- Nuerk HC, Moeller K, Klein E, Willmes K, Fischer MH: Extending the mental number line - a review of multi-digit number processing. J Psychol. 2011, 219: 3-22.Google Scholar
- Fels M, Geissner E: Neglect-Test (NET). 1997, Göttingen: Hogrefe, 2Google Scholar
- Wilson BA, Cockburn J, Halligan P: The Behavioural Inattention Test (BIT). 1987, Thurston: Thames Valley Test CompanyGoogle Scholar
- Zaudig M, Hiller W, Geiselmann B, Hansert E, Linder G, Mombour W, Reischies FM, Thora C: SIDAM – Strukturiertes Interview für die Diagnose einer Demenz vom Alzheimer Typ, der Multiinfarkt- (oder vaskulären) Demenz und Demenzen anderer Ätiologie nach DSM-III-R, DSM-IV und ICD-10. 1996, Göttingen: HogrefeGoogle Scholar
- Folstein MF, Folstein SE, McHugh PR: Mini-Mental-Status-Test (MMST). 2000, Göttingen: HogrefeGoogle Scholar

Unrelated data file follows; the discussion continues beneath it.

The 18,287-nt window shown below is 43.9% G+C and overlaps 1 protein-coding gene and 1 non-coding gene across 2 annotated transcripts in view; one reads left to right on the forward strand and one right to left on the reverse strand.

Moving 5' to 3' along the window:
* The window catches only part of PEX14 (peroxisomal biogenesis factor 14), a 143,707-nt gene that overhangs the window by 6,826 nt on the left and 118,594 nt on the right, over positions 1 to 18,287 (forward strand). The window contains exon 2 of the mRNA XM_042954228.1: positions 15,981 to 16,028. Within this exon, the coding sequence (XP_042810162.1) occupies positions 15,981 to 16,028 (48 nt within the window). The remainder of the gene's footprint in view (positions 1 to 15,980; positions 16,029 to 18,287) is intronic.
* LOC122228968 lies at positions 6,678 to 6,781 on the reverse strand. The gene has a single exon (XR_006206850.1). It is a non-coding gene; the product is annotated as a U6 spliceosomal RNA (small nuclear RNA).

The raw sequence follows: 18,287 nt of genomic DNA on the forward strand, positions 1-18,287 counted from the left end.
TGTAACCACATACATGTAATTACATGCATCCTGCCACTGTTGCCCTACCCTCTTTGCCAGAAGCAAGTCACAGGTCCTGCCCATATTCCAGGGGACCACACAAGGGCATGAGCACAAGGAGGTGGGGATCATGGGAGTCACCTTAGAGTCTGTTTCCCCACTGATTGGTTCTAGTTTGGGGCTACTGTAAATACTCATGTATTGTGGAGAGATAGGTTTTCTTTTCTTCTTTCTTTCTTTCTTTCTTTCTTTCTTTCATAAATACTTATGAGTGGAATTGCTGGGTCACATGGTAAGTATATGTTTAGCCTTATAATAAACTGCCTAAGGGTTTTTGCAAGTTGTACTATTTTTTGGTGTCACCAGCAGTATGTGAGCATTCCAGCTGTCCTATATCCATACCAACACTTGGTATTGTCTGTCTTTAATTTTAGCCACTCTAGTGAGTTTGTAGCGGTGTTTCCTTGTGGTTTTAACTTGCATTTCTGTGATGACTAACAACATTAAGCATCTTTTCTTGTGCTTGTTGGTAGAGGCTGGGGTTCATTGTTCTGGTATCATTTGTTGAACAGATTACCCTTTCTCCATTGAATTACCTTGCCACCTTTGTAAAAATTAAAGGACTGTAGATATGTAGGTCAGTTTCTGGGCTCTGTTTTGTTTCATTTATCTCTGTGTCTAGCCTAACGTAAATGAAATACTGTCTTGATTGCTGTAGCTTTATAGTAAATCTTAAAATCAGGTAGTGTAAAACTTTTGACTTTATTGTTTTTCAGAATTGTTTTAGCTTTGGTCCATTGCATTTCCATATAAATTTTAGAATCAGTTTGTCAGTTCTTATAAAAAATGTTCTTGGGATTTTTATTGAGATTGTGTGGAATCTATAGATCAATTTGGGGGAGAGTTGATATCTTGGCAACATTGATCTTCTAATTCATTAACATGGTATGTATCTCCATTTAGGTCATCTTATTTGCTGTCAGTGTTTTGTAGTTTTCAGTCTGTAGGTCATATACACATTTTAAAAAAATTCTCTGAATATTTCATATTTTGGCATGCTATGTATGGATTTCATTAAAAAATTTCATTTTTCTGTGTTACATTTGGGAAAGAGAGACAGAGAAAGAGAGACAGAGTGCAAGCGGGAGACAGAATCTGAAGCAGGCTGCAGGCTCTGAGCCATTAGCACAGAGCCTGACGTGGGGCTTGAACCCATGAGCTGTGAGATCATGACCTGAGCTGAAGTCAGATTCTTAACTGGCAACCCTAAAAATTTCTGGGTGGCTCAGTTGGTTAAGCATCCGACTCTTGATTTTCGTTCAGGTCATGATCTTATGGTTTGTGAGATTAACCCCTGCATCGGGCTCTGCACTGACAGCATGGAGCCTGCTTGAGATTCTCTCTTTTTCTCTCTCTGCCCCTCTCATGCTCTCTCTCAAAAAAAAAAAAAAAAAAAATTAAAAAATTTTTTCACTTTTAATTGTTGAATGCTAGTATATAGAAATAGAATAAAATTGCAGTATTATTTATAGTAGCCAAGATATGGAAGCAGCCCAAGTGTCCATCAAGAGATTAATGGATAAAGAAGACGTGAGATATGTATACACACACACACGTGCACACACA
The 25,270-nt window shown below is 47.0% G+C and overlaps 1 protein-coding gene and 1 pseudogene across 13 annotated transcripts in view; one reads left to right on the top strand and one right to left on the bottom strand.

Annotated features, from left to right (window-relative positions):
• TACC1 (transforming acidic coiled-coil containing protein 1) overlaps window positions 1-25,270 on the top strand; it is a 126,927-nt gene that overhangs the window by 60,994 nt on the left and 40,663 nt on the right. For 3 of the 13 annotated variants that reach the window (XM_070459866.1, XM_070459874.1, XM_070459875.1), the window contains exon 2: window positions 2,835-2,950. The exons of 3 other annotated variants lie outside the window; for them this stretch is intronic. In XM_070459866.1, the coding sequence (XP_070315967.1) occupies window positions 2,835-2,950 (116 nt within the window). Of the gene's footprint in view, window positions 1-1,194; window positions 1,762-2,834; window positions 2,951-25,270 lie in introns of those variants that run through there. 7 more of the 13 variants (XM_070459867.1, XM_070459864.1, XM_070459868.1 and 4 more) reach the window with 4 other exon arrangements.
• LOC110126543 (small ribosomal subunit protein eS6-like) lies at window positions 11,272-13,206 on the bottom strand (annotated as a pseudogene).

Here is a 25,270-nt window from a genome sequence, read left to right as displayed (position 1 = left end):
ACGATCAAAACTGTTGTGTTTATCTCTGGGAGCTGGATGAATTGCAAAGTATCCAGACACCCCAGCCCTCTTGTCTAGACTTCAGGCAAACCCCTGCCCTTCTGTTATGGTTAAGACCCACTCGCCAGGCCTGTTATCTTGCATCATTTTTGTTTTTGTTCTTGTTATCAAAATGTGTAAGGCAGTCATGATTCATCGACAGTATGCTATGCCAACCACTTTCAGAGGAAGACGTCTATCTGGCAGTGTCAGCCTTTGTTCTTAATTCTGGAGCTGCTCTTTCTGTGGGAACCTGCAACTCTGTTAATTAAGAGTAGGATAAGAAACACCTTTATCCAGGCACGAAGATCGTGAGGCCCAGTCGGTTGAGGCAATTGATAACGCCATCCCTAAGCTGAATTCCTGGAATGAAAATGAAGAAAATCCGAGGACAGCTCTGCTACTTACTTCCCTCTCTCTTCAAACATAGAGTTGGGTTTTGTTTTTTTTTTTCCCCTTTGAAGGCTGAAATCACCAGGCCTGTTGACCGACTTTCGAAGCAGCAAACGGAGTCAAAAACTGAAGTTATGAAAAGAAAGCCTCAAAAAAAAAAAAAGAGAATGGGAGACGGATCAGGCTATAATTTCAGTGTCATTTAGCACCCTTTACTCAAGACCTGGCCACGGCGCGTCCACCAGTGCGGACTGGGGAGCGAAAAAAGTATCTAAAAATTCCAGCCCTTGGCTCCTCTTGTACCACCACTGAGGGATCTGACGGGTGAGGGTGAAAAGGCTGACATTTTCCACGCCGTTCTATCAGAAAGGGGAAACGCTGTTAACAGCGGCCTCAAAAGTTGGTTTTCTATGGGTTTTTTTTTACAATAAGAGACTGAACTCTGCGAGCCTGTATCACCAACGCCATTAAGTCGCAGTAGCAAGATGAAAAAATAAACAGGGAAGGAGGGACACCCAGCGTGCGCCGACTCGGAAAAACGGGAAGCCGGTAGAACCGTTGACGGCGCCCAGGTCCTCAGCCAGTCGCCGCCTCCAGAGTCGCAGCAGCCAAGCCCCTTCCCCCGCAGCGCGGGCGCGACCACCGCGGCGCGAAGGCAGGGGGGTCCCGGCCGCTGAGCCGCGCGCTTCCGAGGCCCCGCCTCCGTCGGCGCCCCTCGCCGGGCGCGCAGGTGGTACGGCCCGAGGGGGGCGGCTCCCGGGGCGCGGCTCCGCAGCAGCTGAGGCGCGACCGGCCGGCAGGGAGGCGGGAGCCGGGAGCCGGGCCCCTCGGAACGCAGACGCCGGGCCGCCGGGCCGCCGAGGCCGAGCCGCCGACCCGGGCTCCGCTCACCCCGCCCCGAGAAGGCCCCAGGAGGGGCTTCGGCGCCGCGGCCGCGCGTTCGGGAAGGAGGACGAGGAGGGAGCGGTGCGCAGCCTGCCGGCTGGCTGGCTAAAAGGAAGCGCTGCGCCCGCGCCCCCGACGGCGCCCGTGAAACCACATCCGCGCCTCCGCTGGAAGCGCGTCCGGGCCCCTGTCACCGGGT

- Claros Salinas D: EC 301-R: Untersuchungsmaterial zu Störungen des Rechnens und der Zahlenverarbeitung. 1994, Konstanz: Kliniken SchmiederGoogle Scholar
- Deloche S, Seron X, Larroque C, Magnien C, Metz-Lutz MN, Noël MN, Riva I, Schils JP, Dordain M, Ferrand I, Baeta E, Basso A, Cipolotti L, Claros Salinas D, Howard D, Gaillard F, Goldenberg G, Mazzucchi A, Stachowiak F, Tzavaras A, Vendrell J, Bergego C, Pradat-Diehl P: Calculation and number processing: assessment battery: role of demographic factors. J Clin Exp Neuropsychol. 1994, 16: 195-208. 10.1080/01688639408402631.View ArticlePubMedGoogle Scholar
- Mann A, Moeller K, Pixner S, Kaufmann L, Nuerk HC: Attentional strategies in place–value integration: a longitudinal study on two-digit number comparison. J Psychol. 2011, 219: 42-49.Google Scholar